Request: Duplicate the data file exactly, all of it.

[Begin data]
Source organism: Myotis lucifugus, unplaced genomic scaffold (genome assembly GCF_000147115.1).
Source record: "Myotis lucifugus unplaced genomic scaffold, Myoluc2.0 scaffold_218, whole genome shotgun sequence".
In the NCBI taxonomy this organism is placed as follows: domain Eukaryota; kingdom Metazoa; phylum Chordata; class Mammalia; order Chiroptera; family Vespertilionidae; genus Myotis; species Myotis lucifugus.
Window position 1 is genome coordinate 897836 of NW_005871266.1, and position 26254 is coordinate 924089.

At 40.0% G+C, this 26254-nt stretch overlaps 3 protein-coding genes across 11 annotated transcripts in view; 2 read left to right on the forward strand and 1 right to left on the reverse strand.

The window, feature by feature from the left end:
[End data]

Source organism: Myotis lucifugus, unplaced genomic scaffold (genome assembly GCF_000147115.1).
Source record: "Myotis lucifugus unplaced genomic scaffold, Myoluc2.0 scaffold_218, whole genome shotgun sequence".
In the NCBI taxonomy this organism is placed as follows: domain Eukaryota; kingdom Metazoa; phylum Chordata; class Mammalia; order Chiroptera; family Vespertilionidae; genus Myotis; species Myotis lucifugus.
Window position 1 is genome coordinate 897836 of NW_005871266.1, and position 26254 is coordinate 924089.

At 40.0% G+C, this 26254-nt stretch overlaps 3 protein-coding genes across 11 annotated transcripts in view; 2 read left to right on the forward strand and 1 right to left on the reverse strand.

The window, feature by feature from the left end: